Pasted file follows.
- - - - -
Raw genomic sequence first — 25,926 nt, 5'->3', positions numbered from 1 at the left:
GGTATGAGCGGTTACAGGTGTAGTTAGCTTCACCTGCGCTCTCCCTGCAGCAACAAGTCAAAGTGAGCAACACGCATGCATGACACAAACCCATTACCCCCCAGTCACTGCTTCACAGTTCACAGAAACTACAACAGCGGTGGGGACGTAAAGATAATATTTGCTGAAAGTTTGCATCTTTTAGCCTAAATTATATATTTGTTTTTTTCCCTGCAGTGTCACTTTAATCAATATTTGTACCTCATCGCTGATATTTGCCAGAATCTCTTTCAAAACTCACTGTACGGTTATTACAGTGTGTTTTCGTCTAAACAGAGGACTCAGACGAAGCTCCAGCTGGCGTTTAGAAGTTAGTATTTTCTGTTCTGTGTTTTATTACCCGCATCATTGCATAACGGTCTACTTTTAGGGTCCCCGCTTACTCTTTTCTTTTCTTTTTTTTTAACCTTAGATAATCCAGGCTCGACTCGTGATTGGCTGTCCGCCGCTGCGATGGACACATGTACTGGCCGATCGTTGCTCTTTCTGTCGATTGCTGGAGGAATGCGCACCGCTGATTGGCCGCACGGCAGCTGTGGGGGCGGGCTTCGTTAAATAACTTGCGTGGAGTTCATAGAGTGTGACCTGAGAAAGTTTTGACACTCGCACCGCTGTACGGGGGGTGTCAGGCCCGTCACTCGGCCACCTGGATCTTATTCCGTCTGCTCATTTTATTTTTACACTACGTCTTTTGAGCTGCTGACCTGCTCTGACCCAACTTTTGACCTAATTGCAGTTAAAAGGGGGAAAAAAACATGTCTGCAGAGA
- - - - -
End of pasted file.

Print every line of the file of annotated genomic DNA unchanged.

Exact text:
Raw genomic sequence first — 25,926 nt, 5'->3', positions numbered from 1 at the left:
GGTATGAGCGGTTACAGGTGTAGTTAGCTTCACCTGCGCTCTCCCTGCAGCAACAAGTCAAAGTGAGCAACACGCATGCATGACACAAACCCATTACCCCCCAGTCACTGCTTCACAGTTCACAGAAACTACAACAGCGGTGGGGACGTAAAGATAATATTTGCTGAAAGTTTGCATCTTTTAGCCTAAATTATATATTTGTTTTTTTCCCTGCAGTGTCACTTTAATCAATATTTGTACCTCATCGCTGATATTTGCCAGAATCTCTTTCAAAACTCACTGTACGGTTATTACAGTGTGTTTTCGTCTAAACAGAGGACTCAGACGAAGCTCCAGCTGGCGTTTAGAAGTTAGTATTTTCTGTTCTGTGTTTTATTACCCGCATCATTGCATAACGGTCTACTTTTAGGGTCCCCGCTTACTCTTTTCTTTTCTTTTTTTTTAACCTTAGATAATCCAGGCTCGACTCGTGATTGGCTGTCCGCCGCTGCGATGGACACATGTACTGGCCGATCGTTGCTCTTTCTGTCGATTGCTGGAGGAATGCGCACCGCTGATTGGCCGCACGGCAGCTGTGGGGGCGGGCTTCGTTAAATAACTTGCGTGGAGTTCATAGAGTGTGACCTGAGAAAGTTTTGACACTCGCACCGCTGTACGGGGGGTGTCAGGCCCGTCACTCGGCCACCTGGATCTTATTCCGTCTGCTCATTTTATTTTTACACTACGTCTTTTGAGCTGCTGACCTGCTCTGACCCAACTTTTGACCTAATTGCAGTTAAAAGGGGGAAAAAAACATGTCTGCAGAGA